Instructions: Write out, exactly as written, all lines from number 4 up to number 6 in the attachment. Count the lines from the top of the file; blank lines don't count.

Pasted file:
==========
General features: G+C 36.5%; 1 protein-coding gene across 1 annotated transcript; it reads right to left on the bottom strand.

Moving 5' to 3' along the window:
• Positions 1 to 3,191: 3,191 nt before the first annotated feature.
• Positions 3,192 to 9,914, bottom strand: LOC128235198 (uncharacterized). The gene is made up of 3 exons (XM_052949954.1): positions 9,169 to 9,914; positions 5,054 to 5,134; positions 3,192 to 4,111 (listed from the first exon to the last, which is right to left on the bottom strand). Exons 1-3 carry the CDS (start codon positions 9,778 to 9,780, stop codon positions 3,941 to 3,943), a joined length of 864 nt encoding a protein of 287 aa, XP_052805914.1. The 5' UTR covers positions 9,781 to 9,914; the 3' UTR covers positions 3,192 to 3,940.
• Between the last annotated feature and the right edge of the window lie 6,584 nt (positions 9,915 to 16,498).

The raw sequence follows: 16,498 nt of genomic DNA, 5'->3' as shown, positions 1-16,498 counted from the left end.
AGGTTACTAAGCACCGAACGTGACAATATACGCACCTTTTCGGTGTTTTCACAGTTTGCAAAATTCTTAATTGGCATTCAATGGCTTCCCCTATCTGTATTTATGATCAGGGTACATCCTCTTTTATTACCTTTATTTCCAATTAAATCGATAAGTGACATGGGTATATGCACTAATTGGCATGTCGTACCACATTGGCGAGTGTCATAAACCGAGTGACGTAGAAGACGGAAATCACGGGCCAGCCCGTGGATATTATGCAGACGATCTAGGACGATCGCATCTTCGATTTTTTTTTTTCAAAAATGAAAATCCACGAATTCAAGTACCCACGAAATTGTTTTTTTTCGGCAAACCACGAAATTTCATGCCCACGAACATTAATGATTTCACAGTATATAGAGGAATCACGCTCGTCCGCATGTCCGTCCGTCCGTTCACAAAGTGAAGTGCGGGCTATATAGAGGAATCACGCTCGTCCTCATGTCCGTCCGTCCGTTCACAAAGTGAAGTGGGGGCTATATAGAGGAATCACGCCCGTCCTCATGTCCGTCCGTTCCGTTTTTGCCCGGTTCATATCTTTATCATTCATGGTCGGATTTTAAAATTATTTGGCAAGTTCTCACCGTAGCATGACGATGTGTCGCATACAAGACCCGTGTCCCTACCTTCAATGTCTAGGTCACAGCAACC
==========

• Positions 3,192 to 9,914, bottom strand: LOC128235198 (uncharacterized). The gene is made up of 3 exons (XM_052949954.1): positions 9,169 to 9,914; positions 5,054 to 5,134; positions 3,192 to 4,111 (listed from the first exon to the last, which is right to left on the bottom strand). Exons 1-3 carry the CDS (start codon positions 9,778 to 9,780, stop codon positions 3,941 to 3,943), a joined length of 864 nt encoding a protein of 287 aa, XP_052805914.1. The 5' UTR covers positions 9,781 to 9,914; the 3' UTR covers positions 3,192 to 3,940.
• Between the last annotated feature and the right edge of the window lie 6,584 nt (positions 9,915 to 16,498).

The raw sequence follows: 16,498 nt of genomic DNA, 5'->3' as shown, positions 1-16,498 counted from the left end.